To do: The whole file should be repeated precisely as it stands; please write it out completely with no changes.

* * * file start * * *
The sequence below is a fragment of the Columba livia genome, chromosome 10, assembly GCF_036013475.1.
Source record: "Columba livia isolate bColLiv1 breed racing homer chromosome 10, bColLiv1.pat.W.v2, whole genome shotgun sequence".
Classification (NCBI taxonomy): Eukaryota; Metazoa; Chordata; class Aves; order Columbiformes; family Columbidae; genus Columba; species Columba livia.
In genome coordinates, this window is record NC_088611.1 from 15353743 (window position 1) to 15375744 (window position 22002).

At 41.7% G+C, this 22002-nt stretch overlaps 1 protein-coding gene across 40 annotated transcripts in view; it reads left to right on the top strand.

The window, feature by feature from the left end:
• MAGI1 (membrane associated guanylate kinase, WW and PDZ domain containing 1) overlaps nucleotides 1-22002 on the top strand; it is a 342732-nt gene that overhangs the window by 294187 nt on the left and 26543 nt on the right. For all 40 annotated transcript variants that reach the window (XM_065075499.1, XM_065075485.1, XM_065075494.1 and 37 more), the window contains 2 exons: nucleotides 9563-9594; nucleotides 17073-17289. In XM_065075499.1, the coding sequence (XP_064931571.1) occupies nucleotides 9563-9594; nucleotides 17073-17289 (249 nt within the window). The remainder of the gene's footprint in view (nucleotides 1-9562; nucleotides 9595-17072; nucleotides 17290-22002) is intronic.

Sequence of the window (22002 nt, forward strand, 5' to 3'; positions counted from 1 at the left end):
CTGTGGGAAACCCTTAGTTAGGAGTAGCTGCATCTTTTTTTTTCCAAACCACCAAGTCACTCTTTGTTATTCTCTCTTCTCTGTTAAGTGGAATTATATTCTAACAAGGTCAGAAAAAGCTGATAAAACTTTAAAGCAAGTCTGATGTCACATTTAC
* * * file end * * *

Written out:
The sequence below is a fragment of the Columba livia genome, chromosome 10, assembly GCF_036013475.1.
Source record: "Columba livia isolate bColLiv1 breed racing homer chromosome 10, bColLiv1.pat.W.v2, whole genome shotgun sequence".
Classification (NCBI taxonomy): Eukaryota; Metazoa; Chordata; class Aves; order Columbiformes; family Columbidae; genus Columba; species Columba livia.
In genome coordinates, this window is record NC_088611.1 from 15353743 (window position 1) to 15375744 (window position 22002).

At 41.7% G+C, this 22002-nt stretch overlaps 1 protein-coding gene across 40 annotated transcripts in view; it reads left to right on the top strand.

The window, feature by feature from the left end:
• MAGI1 (membrane associated guanylate kinase, WW and PDZ domain containing 1) overlaps nucleotides 1-22002 on the top strand; it is a 342732-nt gene that overhangs the window by 294187 nt on the left and 26543 nt on the right. For all 40 annotated transcript variants that reach the window (XM_065075499.1, XM_065075485.1, XM_065075494.1 and 37 more), the window contains 2 exons: nucleotides 9563-9594; nucleotides 17073-17289. In XM_065075499.1, the coding sequence (XP_064931571.1) occupies nucleotides 9563-9594; nucleotides 17073-17289 (249 nt within the window). The remainder of the gene's footprint in view (nucleotides 1-9562; nucleotides 9595-17072; nucleotides 17290-22002) is intronic.

Sequence of the window (22002 nt, forward strand, 5' to 3'; positions counted from 1 at the left end):
CTGTGGGAAACCCTTAGTTAGGAGTAGCTGCATCTTTTTTTTTCCAAACCACCAAGTCACTCTTTGTTATTCTCTCTTCTCTGTTAAGTGGAATTATATTCTAACAAGGTCAGAAAAAGCTGATAAAACTTTAAAGCAAGTCTGATGTCACATTTAC